Tuesday, February 20, 2018

CRIME SEEN: What to Watch Where? by Kate Derie

If you're like me you're overwhelmed with choices of Mystery TV series to watch but you're never sure quite where, what, or how to watch. Kate Derie, associate editor of Mystery Readers Journal, has a column in each issue called Crime Seen. In the latest issue (Mystery Readers Journal: Big City Cops II), she addressed the multiple platforms and shows for streaming video. Reprinted here is her column: Crime Seen: What to Watch Where? 


Decisions, decisions… Which streaming video services have the most for mystery fans? As in so many existential questions, the answer is, “It depends.” If all you want is to binge on Poirot and Marple, you can get them almost anywhere. But the original Miss Marple with Joan Hickson (beautifully remastered in high definition) is only on Britbox. So here’s a guide on where to find your favorite series. To save space, I have listed only shows that have more than two seasons or twenty episodes. For additional information, see my chart at https://tinyurl.com/myst-vid-sheet.

Acorn.tv ($5/mo.) specializes in British mysteries, some of which have never been broadcast in the US. They include 19-2, Agatha Christie’s Marple, Agatha Christie’s Poirot, Brokenwood Mysteries, The Broker’s Man, Foyle’s War, George Gently, Hamish MacBeth, Lord & Master (Dutch), McCallum, Midsomer Murders, Miss Fisher’s Murder Mysteries, Mr. and Mrs. Murder, Murder in Suburbia, Murdoch Mysteries, Rebus, Republic of Doyle, Trial & Retribution, Vera.

Amazon Prime offers free streaming video to those who already pay a $99 yearly fee for unlimited shipping. They produce several original series such as Bosch, and have a franchise on recent PBS series, along with some “golden oldies.” Boardwalk Empire, Bosch, Endeavour, The Good Wife, Grantchester, Grimm, Inspector Lewis, Mike Hammer, Monk, Peter Gunn, Psych, Roba (Finnish), Route 66, The Sopranos, Whitechapel, The Wire, Yancy Derringer.

Britbox.com ($7/mo.) is just what it says on the tin—all British, all the time, including some fondly remembered classic series. Agatha Christie’s Marple, Agatha Christie’s Poirot, Blue Murder, Cadfael, Cracker, Dalziell & Pascoe, Hetty Wainthropp Investigates, Inspector Lynley Mysteries, Inspector Morse, Jonathan Creek, Ka-vanagh QC, The Last Detective, Miss Marple (Joan Hickson), Prime Suspect, Ruth Rendell Mysteries, Scott & Bailey, Sherlock Holmes (Jeremy Brett), A Touch of Frost, Vera, Waking the Dead, Wycliffe.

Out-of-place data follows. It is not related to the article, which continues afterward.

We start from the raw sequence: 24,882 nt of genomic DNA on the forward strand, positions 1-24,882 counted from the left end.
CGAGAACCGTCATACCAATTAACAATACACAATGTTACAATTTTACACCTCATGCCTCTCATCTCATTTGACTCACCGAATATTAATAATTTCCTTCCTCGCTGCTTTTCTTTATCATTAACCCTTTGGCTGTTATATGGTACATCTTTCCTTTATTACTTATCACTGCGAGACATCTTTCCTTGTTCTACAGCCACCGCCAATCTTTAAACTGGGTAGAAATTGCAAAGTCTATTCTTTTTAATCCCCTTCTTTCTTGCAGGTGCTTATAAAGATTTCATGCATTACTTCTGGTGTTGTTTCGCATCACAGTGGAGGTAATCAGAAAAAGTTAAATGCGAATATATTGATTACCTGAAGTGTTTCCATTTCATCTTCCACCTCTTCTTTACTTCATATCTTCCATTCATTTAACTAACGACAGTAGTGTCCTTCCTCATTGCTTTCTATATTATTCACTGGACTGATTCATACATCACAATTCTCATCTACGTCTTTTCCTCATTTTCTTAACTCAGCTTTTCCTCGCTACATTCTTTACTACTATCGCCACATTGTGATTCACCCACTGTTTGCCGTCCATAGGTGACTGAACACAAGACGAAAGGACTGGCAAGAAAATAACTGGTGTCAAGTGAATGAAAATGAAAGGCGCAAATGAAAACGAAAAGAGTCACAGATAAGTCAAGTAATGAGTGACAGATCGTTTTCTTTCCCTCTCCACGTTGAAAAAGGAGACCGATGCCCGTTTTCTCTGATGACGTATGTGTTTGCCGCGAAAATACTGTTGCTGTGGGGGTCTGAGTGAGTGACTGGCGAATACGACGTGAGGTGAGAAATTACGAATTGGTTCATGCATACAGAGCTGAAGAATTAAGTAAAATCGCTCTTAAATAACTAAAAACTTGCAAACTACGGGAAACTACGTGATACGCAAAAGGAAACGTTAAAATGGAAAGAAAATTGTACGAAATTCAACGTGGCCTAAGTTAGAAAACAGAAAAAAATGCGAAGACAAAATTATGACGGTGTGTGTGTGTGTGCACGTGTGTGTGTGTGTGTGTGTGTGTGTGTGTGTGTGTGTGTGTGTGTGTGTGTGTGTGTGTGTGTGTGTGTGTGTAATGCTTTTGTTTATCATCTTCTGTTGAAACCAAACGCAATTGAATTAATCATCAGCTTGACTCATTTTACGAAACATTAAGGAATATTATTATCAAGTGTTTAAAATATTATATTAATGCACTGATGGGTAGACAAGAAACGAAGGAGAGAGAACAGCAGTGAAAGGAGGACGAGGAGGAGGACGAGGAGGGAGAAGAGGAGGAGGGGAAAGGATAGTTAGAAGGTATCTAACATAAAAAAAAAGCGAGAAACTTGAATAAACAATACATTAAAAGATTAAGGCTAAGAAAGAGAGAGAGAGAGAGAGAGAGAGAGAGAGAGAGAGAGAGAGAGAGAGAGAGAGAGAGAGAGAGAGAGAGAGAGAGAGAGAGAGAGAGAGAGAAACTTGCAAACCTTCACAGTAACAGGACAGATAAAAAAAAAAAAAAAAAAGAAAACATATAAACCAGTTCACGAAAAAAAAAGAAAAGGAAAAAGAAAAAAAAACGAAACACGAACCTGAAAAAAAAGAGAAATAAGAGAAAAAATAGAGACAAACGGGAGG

Hulu.com ($8–12/mo.) leads the pack in sheer quantity of mostly US series. Like Amazon, they show several vintage shows that may or may not be as good as you remember. Adam-12, Agatha Christie’s Marple, Beck (Swedish), Blue Bloods, The Bridge (Danish/Swedish), City Homicide, Cold Squad, CSI, DCI Banks, Dexter, Dragnet 1967, Elementary, Flashpoint, I Spy, Ironside, Kojak, Law & Order: Special Victims Unit, Miami Vice, Murdoch Mysteries, New Tricks, Numbers, Prime Suspect, Rebus, Remington Steele, Republic of Doyle, Rizzoli & Isles, The Saint, Saving Grace, Scott & Bailey, The Shield, Silk Stalkings, Simon & Simon, Southland, Spiral (French), Taggart, Vera, Wallander (Swedish). 

MHz Choice ($8/mo.) is the place for international crime. They have several dozen shows from Scandinavia, Germany, France, Italy and other European countries. All have easy-to-read English subtitles. Most of them are one “season”, which in some cases is really a single mini-series. For longer runs, look at Baantjer Mysteries (Dutch), Beck (Swedish), Maigret (French, not the PBS series), and Tatort (German).

Netflix ($8–14/mo.), like Amazon, has a variety of recent prime-time series plus original productions such as Longmire. Their lineup currently includes Blue Bloods, Broadchurch, Criminal Minds, Death in Paradise, Dexter, Dicte (Danish), Doctor Blake Mysteries, Father Brown, Hawaii Five-0, Law & Order: Special Victims Unit, Longmire, Luther, Midsomer Murders, Miss Fisher’s Murder Mysteries, NCIS, Person of Interest, Republic of Doyle, Ripper Street, Sherlock (Benedict Cumberbatch), Shetland, The Sniffer (Ukrainian), Wallander (Kenneth Branagh), White Collar.

These services all have free trials of 7–30 days, so you can try them out for yourself. In sum: If you like British shows, try Acorn for current series, Britbox for older series. (Acorn is also the best value for money.) For a variety of current US series, plus original productions, plus movies, both Netflix and Amazon have great lineups. Hulu has the largest number of series, although not many of them are current. Hulu and Amazon both have several vintage (pre-1980) series, but be warned: the oldies can look pretty bad on a large HD screen. 

So which channels do I personally get? All of them, of course. Any one of them is less than the price of a single movie ticket each month, and provides a great deal more entertainment. The only catch is that we have to have a list next to the remote to tell us where we are watching each series!

Don't forget to check out this Chart of Shows and Where They Appear:

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Judy Bobalik said...

A spreadsheet! Be still my heart.

LJ Roberts said...

This is wonderful, Janet. I love your chart as I often forget what I saw where. I don't subscribe to everything, but I do have AcornTV, Amazon, Britbox, Netflix, and PBS Passport.

Judy Bobalik said...

Another streaming service is your PBS station. For the $60 yearly donation I can watch whatever has aired on PBS